Outside of Nowhere (2011) is the debut for Polish band Landscape. This is typical modern prog influenced by Porcupine Tree, Riverside, and Sylvan, guitar-dominated with keyboards primarily playing filter-swept pads for texture and spaciness, vocals filtered to sound distant, as if they’re being heard over a telephone line. Landscape are more hard rock than metal, employing hard rock guitar sounds/styles that alternate with ethereal passages: dark, moody, and emotionally somewhat cold.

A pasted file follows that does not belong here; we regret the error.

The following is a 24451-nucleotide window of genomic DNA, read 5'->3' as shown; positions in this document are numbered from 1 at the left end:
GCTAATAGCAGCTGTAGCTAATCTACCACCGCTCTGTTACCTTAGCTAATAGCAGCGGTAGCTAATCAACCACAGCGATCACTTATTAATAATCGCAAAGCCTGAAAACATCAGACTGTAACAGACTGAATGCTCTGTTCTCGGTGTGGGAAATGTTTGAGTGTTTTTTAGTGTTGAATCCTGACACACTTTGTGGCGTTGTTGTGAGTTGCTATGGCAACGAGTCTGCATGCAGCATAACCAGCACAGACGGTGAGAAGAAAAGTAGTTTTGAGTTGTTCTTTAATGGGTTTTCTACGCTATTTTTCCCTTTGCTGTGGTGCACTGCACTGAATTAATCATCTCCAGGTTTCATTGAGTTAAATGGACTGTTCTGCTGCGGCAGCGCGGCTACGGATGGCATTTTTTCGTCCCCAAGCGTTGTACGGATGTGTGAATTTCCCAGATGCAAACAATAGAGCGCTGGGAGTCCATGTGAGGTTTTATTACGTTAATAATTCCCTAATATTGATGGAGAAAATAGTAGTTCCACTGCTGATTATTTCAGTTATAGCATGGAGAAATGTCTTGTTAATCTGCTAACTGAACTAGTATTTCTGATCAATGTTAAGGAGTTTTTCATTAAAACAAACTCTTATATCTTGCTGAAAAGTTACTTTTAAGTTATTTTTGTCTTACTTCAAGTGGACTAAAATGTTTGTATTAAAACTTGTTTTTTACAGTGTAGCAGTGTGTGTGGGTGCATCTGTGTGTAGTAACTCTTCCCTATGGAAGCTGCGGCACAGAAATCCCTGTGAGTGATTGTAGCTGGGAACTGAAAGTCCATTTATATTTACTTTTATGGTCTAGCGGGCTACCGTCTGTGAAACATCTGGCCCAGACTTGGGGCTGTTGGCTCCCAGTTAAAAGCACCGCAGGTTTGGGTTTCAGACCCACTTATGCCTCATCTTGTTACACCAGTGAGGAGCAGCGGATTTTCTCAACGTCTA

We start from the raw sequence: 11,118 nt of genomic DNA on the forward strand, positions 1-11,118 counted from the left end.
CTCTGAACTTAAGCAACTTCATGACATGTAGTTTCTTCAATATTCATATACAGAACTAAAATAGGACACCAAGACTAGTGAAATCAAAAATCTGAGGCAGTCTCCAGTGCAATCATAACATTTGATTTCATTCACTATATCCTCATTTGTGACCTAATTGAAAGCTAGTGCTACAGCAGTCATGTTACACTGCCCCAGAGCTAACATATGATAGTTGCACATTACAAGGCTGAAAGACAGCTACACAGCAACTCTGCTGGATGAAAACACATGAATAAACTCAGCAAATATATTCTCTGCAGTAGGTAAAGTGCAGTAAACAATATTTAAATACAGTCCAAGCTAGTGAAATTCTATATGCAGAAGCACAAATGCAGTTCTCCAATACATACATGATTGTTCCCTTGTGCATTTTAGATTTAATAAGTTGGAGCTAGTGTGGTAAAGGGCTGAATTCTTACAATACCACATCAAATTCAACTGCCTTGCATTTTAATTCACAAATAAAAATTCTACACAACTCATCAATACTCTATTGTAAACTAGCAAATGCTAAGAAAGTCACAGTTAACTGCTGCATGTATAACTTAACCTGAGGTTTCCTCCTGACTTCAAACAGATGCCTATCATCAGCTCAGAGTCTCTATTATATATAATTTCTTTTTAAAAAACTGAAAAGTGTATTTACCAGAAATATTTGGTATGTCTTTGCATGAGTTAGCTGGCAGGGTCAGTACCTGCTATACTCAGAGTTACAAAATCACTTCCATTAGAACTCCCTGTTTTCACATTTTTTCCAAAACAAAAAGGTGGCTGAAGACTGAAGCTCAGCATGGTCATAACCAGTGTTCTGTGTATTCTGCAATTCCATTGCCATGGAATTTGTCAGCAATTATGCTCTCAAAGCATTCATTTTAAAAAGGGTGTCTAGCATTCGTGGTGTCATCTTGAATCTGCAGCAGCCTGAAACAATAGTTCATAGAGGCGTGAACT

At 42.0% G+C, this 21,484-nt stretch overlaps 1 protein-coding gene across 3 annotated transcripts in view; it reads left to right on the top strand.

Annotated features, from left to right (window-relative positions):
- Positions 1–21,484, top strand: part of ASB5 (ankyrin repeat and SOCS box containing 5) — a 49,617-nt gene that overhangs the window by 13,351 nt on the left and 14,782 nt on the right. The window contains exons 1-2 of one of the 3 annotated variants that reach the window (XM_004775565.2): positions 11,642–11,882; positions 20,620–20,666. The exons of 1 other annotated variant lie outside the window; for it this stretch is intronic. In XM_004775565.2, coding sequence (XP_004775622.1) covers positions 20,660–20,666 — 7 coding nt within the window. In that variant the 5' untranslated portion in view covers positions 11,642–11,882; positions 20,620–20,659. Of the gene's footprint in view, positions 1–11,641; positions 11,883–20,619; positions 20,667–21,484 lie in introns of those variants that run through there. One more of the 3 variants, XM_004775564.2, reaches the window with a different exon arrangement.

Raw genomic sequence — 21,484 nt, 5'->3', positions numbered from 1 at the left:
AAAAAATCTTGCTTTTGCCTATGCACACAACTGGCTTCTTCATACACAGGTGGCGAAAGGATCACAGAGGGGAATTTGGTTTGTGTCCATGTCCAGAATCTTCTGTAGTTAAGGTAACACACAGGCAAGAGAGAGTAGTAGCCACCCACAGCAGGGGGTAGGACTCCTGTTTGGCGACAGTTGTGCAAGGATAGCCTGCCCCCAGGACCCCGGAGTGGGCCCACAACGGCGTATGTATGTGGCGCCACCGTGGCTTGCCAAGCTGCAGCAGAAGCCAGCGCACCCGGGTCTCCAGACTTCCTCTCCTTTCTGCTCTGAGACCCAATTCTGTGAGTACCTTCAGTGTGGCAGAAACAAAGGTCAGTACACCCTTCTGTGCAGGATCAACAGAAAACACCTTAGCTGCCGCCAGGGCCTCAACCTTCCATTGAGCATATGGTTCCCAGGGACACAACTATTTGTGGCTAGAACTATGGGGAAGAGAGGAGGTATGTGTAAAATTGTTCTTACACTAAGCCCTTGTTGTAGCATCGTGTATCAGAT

Ensign of Fairies, Book 1 (2013), which you may also see referred to as The Banner Fey, Book 1, is a very British-sounding, early-1970s style progressive rock album from Russian band Lantinor. The origins of the band go back to 1992, and they have albums dating back to 1996. There is an Anglo-Celtic folk element to their music that makes it special, along the lines of Horslips, Jethro Tull, or Gryphon. Early Yes and Gentle Giant are likely influences too. Four of the five tracks are sung in Russian, one in English. Given how many people are still incapable of listening to music with non-English lyrics (apparently the music becomes inaudible as soon as someone starts singing in another language) and how serviceable Lantinor’s English vocals are, it would be great if the band made their next album for the international market and sang mostly in English. Listen to the audio samples -- we like this album a lot!